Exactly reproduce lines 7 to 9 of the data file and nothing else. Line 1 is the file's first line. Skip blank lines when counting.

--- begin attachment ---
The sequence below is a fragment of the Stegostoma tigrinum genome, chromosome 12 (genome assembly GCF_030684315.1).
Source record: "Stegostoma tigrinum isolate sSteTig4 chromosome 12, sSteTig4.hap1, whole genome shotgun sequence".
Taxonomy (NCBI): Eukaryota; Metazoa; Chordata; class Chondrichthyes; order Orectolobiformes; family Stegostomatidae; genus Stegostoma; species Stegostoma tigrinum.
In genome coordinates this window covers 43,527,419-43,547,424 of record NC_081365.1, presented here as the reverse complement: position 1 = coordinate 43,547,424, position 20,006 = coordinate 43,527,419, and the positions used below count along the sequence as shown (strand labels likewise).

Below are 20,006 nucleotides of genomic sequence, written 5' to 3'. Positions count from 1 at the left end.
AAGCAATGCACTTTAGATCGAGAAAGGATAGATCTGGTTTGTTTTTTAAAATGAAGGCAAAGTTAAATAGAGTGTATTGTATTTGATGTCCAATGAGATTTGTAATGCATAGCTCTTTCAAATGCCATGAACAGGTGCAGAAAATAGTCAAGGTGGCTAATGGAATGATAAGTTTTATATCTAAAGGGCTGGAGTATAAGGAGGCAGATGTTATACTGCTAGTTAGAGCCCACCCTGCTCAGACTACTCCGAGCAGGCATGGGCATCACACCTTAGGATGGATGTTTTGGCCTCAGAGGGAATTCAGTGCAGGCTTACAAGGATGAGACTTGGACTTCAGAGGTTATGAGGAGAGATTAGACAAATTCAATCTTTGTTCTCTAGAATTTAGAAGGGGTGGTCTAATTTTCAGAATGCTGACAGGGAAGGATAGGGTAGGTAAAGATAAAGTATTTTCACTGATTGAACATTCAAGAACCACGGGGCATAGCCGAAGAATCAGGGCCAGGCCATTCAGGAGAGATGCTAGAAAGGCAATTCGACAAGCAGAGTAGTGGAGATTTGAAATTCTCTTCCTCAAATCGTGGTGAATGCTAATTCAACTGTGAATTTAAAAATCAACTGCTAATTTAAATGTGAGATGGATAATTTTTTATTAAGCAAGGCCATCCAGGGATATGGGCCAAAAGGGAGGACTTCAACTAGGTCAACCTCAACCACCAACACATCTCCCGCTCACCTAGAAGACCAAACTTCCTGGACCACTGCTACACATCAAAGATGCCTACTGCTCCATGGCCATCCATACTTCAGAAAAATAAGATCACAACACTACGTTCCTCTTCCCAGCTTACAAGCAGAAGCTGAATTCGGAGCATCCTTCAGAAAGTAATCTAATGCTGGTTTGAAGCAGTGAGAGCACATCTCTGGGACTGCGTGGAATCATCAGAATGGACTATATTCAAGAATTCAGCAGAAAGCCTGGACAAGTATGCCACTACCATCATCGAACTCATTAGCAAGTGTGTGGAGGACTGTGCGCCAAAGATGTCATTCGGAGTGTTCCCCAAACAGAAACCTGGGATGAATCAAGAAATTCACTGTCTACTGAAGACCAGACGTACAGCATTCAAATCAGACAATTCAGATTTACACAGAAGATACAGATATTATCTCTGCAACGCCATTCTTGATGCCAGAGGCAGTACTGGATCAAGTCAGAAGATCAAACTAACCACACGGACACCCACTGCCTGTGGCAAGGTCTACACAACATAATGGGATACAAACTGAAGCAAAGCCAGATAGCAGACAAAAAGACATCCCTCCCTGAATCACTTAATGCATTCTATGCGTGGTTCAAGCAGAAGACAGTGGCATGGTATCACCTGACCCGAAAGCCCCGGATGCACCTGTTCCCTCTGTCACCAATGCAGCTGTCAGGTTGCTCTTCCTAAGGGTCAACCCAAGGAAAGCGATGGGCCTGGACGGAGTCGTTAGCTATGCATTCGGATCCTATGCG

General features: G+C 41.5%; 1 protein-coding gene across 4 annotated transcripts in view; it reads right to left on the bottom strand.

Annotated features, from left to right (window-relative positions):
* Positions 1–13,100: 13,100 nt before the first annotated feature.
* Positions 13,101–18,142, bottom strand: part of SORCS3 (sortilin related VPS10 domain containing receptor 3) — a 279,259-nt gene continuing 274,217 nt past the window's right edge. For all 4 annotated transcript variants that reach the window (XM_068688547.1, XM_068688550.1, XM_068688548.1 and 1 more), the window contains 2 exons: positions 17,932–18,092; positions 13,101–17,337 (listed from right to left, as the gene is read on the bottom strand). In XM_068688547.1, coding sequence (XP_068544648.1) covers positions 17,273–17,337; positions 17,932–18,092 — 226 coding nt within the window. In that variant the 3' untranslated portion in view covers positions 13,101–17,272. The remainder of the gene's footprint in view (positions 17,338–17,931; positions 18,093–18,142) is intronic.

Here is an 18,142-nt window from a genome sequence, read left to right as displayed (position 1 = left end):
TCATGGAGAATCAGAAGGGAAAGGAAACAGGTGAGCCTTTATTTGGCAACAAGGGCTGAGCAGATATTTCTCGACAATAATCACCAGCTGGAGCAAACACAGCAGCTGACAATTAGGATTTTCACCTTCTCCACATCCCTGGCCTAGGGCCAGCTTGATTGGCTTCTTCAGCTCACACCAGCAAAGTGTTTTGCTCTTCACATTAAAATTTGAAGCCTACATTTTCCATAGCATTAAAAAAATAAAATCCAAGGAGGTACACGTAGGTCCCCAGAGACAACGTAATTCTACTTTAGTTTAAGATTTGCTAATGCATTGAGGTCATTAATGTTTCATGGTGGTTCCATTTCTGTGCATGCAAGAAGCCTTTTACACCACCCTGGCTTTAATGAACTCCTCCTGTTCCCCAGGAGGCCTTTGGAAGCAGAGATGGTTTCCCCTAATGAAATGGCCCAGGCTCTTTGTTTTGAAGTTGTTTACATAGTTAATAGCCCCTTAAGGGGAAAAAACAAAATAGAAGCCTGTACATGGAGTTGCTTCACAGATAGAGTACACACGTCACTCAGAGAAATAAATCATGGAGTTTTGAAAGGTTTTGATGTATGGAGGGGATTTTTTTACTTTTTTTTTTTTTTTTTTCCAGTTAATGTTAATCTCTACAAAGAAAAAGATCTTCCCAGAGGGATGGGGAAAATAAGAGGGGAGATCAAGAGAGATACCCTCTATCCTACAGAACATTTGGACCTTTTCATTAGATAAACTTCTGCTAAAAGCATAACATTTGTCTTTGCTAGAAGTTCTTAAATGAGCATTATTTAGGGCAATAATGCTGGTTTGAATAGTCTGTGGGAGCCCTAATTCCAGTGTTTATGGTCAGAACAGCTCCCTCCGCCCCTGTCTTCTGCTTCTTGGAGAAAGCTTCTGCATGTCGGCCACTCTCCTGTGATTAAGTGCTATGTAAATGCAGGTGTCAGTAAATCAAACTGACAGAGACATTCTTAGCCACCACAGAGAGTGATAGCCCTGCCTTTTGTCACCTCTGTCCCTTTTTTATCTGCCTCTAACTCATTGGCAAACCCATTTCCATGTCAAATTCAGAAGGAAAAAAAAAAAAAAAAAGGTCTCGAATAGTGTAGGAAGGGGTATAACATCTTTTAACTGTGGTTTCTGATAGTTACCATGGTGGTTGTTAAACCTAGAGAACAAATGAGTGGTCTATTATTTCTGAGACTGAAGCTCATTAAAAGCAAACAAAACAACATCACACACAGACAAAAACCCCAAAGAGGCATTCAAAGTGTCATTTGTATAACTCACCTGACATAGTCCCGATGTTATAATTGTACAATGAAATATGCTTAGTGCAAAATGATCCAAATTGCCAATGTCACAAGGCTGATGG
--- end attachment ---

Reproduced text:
General features: G+C 41.5%; 1 protein-coding gene across 4 annotated transcripts in view; it reads right to left on the bottom strand.

Annotated features, from left to right (window-relative positions):
* Positions 1–13,100: 13,100 nt before the first annotated feature.